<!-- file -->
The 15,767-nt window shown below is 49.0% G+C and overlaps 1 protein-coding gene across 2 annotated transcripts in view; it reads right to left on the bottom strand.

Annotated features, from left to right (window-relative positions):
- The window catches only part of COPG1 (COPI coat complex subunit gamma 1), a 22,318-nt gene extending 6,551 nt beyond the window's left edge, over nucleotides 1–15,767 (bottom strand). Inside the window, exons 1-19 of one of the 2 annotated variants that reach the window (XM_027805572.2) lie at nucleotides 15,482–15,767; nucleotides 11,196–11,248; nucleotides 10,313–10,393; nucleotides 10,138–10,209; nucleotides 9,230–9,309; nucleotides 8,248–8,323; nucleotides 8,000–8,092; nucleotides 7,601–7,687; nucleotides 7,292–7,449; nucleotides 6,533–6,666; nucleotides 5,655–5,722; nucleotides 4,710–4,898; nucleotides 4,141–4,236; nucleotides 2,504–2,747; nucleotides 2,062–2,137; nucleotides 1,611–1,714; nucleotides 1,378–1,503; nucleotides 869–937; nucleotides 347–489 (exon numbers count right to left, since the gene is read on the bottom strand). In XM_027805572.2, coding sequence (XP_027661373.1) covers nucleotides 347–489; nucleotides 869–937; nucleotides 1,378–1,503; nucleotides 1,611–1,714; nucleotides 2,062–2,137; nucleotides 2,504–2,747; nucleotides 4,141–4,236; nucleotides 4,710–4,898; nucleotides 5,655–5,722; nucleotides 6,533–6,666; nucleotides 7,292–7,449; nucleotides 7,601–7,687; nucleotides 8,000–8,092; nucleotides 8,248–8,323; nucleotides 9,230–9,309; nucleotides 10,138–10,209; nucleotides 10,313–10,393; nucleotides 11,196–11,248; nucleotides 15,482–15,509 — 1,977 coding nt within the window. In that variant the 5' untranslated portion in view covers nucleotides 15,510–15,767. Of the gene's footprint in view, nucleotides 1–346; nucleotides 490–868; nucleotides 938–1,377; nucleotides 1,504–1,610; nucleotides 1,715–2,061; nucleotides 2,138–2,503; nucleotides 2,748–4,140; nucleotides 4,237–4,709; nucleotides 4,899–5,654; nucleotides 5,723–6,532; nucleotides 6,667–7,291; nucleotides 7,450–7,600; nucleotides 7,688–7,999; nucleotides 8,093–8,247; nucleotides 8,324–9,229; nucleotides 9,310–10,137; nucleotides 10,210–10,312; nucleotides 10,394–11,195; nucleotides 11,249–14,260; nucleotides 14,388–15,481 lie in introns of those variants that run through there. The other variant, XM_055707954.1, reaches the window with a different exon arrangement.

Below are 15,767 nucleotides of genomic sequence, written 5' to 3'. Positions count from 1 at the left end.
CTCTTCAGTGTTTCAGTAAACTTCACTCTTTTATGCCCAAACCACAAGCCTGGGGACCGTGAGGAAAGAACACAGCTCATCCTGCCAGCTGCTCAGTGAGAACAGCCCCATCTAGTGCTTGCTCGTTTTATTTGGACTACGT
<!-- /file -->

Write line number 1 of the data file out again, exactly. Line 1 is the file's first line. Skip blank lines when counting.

The 15,767-nt window shown below is 49.0% G+C and overlaps 1 protein-coding gene across 2 annotated transcripts in view; it reads right to left on the bottom strand.